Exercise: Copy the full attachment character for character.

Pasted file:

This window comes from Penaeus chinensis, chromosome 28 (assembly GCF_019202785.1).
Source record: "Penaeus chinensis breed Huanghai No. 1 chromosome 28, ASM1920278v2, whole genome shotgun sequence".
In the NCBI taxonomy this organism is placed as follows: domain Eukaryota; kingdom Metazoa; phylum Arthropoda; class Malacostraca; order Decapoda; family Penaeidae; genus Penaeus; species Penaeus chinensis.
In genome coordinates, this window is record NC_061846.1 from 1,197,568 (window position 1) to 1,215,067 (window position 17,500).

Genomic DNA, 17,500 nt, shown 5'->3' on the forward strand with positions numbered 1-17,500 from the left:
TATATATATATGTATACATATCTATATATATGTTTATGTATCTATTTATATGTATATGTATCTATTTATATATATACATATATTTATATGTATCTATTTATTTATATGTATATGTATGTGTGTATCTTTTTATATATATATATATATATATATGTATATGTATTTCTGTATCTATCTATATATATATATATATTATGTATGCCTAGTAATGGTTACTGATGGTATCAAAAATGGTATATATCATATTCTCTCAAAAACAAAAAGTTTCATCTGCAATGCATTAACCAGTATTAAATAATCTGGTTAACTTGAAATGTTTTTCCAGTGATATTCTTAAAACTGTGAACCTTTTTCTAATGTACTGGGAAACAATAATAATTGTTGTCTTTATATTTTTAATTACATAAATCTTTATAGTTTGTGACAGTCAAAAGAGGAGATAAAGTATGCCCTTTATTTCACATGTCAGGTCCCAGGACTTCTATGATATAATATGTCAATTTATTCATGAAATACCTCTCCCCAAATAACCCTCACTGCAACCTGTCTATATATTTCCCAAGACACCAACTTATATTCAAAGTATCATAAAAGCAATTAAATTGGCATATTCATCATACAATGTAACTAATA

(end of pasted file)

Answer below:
This window comes from Penaeus chinensis, chromosome 28 (assembly GCF_019202785.1).
Source record: "Penaeus chinensis breed Huanghai No. 1 chromosome 28, ASM1920278v2, whole genome shotgun sequence".
In the NCBI taxonomy this organism is placed as follows: domain Eukaryota; kingdom Metazoa; phylum Arthropoda; class Malacostraca; order Decapoda; family Penaeidae; genus Penaeus; species Penaeus chinensis.
In genome coordinates, this window is record NC_061846.1 from 1,197,568 (window position 1) to 1,215,067 (window position 17,500).

Genomic DNA, 17,500 nt, shown 5'->3' on the forward strand with positions numbered 1-17,500 from the left:
TATATATATATGTATACATATCTATATATATGTTTATGTATCTATTTATATGTATATGTATCTATTTATATATATACATATATTTATATGTATCTATTTATTTATATGTATATGTATGTGTGTATCTTTTTATATATATATATATATATATATGTATATGTATTTCTGTATCTATCTATATATATATATATATTATGTATGCCTAGTAATGGTTACTGATGGTATCAAAAATGGTATATATCATATTCTCTCAAAAACAAAAAGTTTCATCTGCAATGCATTAACCAGTATTAAATAATCTGGTTAACTTGAAATGTTTTTCCAGTGATATTCTTAAAACTGTGAACCTTTTTCTAATGTACTGGGAAACAATAATAATTGTTGTCTTTATATTTTTAATTACATAAATCTTTATAGTTTGTGACAGTCAAAAGAGGAGATAAAGTATGCCCTTTATTTCACATGTCAGGTCCCAGGACTTCTATGATATAATATGTCAATTTATTCATGAAATACCTCTCCCCAAATAACCCTCACTGCAACCTGTCTATATATTTCCCAAGACACCAACTTATATTCAAAGTATCATAAAAGCAATTAAATTGGCATATTCATCATACAATGTAACTAATA